Ethical Radiologic Practice

Ethical Radiologic Practice

EDITORIAL BRUCE J. HILLMAN, MD Ethical Radiologic Practice The greatest mistake in the treatment of diseases is that there are physicians for the bo...

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Ethical Radiologic Practice The greatest mistake in the treatment of diseases is that there are physicians for the body and physicians for the soul, although the two cannot be separated. —Plato

The December issue of JACR is a very special one. For the third consecutive year, Associate Editor for Health Services Research and Policy Ruth Carlos has selected an international coeditor (Pia Sundgren, MD, PhD) and produced an in-depth look at an important aspect of radiologic practice. This year, the special issue focuses on medical ethics. The articles they recruited and labored over reflect the intersection of US and international views on such issues as insurance coverage for imaging innovations, the potential for the future rationing of health care, and the balancing of radiologists’ responsibilities to patients and society. The topic is well chosen. Many radiologists have little training and give little thought to medical ethics in their daily practice. Those who do are most likely to fall back on memories of taking the Hippocratic Oath during graduation from medical school. However, much of the thinking about medical ethics has changed since many of us were in medical school. The application of medical ethics to radiologic practice is a blind spot. Bioethicists have promulgated 4 key ethical principles to modern medical practice [1]: 1. 2. 3. 4.

respect for autonomy, nonmaleficence, beneficence, and justice.

Many radiologists, especially those who have very limited direct patient contact, may look at this list and say, “What does this have to do

with me?” To those radiologists, I say, “Quite a lot. Read on.” The requirement for respect for autonomy signals that the often observed paternalism of physicians for their patients, our modus operandi for centuries, has been replaced by a new understanding: given sufficient information, patients are rational beings with preferences and the right to make decisions about their own care. An obvious symbol of respect for autonomy is the written informed consent document. However, there is much more implied by this principle, which is strongly based in a mutually understanding patient-physician relationship. Radiologists may most actively address respect for autonomy when they are involved in face-toface patient interactions. Nonmaleficence is most simply summarized by the dictum primum non nocere (first, do no harm). More expansively, physicians should risk no harm to their patients in either their commission or omission of care. Radiologists risk violating this principle when, for example, they overcall or attach too much significance to findings that have little probability of being important to patients’ health (incidentalomas). Another example of radiologists’ failing to adhere to the principle of nonmaleficence is when they fail to intercede when referring physicians request unnecessary or inappropriate tests. Beneficence is the moral duty of physicians to provide benefit to patients. Although there is greater notoriety attached to the overuse of medical imaging, it is quite clear that some important radiologic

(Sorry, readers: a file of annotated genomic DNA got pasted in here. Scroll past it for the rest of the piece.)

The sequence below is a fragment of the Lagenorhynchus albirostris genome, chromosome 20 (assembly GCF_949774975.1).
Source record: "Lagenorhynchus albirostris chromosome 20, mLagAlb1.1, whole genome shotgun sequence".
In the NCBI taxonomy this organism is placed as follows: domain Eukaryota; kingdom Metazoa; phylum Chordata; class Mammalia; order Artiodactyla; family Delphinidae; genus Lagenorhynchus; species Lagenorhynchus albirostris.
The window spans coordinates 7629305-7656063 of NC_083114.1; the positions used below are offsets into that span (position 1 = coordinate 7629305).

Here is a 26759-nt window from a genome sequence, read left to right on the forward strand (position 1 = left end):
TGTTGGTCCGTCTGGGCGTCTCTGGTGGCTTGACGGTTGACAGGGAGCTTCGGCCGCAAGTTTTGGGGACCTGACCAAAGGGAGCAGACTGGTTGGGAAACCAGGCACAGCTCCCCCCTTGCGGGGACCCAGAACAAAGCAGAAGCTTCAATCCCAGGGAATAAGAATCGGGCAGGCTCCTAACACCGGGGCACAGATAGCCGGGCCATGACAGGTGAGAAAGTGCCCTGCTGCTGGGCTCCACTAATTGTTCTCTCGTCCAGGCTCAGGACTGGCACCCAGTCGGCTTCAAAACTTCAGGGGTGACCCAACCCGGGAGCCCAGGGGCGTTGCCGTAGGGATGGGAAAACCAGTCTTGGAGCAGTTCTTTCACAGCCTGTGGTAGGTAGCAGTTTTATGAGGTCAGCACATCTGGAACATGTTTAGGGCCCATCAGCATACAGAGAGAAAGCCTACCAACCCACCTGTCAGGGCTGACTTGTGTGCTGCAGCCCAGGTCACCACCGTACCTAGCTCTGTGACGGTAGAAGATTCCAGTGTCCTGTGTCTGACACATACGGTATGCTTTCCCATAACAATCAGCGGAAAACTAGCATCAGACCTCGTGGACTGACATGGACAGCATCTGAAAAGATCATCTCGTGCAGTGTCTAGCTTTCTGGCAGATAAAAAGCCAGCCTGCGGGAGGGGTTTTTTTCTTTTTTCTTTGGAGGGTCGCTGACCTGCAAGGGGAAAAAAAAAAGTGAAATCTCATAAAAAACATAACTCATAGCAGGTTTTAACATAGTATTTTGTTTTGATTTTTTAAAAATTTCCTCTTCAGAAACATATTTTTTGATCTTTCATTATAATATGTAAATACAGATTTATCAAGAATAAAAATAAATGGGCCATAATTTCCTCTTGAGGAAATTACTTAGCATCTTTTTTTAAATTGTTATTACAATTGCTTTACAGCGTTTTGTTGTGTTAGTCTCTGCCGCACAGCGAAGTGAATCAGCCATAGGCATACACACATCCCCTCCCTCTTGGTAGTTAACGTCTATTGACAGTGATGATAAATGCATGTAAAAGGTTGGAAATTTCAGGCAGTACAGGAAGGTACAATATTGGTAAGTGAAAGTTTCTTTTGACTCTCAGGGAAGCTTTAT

tests are being used less frequently than they should. The profession has the responsibility to conduct the research needed to identify situations when our patients will benefit from underutilized imaging evaluation; individual radiologists have the responsibility of thinking critically and using such research judiciously. Justice is the application of principles of fairness to health care. There is a sizable need for care among those who have trouble accessing the US health care system, which contrasts with the excessive use of health care resources among a segment of our population. Falling prices for radiologic services will doubtless encourage some practices to set up higher barriers to underinsured patients and those with lower paying insurance accessing their services. I can’t say I don’t understand such behaviors. I do. But they are nonetheless demeaning to both ourselves and our patients. Ultimately, the intersection of radiology and medical ethics can be summed up in a quotation from the works of physician-philosopher Martin Fischer: “Only one rule in medical ethics need concern you— that action on your part which best conserves the interests of your patient.” But don’t stop with that. There is interesting explanatory detail that is essential to putting that sentiment into practice. Much of that detail is to be found in this special issue of the journal. REFERENCE 1. Beauchamp B, Childress J. Principles of biomedical ethics. 4th ed. New York: Oxford University Press; 1994.

Bruce J. Hillman, MD, UVA-Radiology Research, Box 801339, Charlottesville, VA 22908; e-mail: [email protected].


© 2011 American College of Radiology 0091-2182/11/$36.00 ● DOI 10.1016/j.jacr.2011.08.016